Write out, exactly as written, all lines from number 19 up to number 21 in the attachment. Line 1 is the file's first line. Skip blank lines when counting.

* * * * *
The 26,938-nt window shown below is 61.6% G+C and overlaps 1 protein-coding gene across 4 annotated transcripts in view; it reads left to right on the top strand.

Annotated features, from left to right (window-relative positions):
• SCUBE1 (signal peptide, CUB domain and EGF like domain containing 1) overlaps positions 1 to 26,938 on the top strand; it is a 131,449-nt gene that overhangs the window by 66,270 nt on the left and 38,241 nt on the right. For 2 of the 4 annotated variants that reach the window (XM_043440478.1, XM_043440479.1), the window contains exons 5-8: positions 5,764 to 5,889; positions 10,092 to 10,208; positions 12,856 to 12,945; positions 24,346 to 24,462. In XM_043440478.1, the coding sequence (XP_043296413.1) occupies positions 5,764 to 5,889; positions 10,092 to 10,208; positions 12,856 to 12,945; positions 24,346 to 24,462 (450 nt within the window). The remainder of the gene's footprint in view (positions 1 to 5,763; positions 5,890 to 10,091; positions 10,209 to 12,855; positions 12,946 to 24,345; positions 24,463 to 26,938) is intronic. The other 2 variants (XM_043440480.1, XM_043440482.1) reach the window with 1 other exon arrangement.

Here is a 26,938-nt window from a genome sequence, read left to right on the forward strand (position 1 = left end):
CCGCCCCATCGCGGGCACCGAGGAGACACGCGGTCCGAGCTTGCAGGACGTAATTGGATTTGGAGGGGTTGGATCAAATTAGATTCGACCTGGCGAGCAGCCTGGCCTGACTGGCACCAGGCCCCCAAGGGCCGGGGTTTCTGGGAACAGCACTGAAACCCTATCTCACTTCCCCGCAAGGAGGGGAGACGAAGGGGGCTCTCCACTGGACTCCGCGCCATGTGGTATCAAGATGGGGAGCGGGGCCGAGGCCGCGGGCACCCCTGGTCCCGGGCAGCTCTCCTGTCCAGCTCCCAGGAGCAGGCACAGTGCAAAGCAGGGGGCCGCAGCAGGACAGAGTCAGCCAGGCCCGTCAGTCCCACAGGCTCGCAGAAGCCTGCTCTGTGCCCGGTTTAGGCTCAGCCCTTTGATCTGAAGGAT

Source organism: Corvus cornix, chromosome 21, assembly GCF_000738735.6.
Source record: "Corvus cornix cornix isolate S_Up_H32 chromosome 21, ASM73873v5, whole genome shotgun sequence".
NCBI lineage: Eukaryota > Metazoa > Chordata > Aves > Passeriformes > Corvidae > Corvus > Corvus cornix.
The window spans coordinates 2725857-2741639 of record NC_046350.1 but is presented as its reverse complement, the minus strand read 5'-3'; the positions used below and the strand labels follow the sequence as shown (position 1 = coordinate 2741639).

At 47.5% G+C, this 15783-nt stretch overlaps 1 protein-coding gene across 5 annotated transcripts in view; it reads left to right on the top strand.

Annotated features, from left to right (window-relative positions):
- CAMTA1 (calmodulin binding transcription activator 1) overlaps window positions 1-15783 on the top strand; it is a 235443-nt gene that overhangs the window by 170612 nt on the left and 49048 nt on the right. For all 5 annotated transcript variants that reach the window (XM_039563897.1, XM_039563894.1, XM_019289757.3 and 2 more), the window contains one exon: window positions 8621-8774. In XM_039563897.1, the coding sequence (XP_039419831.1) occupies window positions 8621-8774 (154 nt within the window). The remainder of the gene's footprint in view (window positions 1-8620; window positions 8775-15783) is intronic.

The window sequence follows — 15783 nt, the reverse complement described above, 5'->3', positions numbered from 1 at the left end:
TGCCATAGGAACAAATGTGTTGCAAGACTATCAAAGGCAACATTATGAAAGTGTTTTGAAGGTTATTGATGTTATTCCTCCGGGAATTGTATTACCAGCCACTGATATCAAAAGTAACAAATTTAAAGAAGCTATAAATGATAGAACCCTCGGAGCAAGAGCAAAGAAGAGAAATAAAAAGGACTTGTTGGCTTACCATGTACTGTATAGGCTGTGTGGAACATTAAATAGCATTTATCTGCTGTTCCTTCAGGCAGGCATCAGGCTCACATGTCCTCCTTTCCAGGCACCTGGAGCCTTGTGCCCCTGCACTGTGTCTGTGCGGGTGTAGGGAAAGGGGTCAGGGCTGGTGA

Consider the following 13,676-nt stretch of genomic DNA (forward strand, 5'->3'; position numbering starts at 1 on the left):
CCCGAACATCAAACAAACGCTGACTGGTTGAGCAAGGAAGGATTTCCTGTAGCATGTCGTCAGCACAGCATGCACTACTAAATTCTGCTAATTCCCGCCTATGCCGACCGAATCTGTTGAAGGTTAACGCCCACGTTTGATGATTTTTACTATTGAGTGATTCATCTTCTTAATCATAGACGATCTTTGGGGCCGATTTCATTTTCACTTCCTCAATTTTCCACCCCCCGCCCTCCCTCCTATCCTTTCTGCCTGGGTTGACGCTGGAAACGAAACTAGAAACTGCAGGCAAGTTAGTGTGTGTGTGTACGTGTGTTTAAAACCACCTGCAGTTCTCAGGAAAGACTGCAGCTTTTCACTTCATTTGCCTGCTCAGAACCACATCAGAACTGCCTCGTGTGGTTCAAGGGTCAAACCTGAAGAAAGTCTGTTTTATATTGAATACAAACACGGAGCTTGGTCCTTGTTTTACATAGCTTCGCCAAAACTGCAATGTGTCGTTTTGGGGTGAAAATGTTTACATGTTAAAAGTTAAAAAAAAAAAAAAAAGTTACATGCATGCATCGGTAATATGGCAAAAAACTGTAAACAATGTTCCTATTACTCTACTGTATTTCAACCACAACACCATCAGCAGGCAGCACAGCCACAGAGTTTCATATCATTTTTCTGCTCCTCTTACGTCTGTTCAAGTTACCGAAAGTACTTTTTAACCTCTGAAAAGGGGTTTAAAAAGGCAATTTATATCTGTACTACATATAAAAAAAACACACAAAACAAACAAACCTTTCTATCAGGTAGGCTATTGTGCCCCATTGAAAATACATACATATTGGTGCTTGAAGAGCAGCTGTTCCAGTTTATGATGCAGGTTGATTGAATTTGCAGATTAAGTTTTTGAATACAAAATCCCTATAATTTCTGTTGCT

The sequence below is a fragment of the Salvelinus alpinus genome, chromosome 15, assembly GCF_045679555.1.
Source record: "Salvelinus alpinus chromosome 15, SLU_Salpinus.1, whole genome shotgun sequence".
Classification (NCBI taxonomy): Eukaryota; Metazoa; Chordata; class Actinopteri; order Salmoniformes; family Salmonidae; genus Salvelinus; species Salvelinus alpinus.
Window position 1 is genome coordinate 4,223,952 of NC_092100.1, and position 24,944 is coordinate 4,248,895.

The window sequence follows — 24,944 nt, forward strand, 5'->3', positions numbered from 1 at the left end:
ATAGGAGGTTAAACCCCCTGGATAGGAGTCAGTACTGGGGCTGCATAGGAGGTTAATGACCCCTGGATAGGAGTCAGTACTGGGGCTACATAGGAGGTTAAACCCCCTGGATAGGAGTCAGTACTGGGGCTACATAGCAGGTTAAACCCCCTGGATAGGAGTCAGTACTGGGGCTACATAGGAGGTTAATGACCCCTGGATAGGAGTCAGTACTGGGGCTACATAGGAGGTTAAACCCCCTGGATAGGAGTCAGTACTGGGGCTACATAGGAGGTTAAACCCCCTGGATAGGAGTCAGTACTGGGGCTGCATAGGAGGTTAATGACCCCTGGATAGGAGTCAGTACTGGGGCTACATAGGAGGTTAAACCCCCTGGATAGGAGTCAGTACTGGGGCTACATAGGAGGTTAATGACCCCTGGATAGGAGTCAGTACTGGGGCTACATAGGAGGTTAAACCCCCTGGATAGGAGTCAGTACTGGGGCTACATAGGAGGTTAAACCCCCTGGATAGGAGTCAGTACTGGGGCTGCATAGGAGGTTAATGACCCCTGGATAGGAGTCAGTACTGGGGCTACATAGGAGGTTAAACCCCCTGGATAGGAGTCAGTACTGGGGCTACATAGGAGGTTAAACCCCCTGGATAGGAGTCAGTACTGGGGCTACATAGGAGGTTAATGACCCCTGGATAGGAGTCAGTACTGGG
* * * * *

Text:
Classification (NCBI taxonomy): Eukaryota; Metazoa; Chordata; class Actinopteri; order Salmoniformes; family Salmonidae; genus Salvelinus; species Salvelinus alpinus.
Window position 1 is genome coordinate 4,223,952 of NC_092100.1, and position 24,944 is coordinate 4,248,895.

The window sequence follows — 24,944 nt, forward strand, 5'->3', positions numbered from 1 at the left end: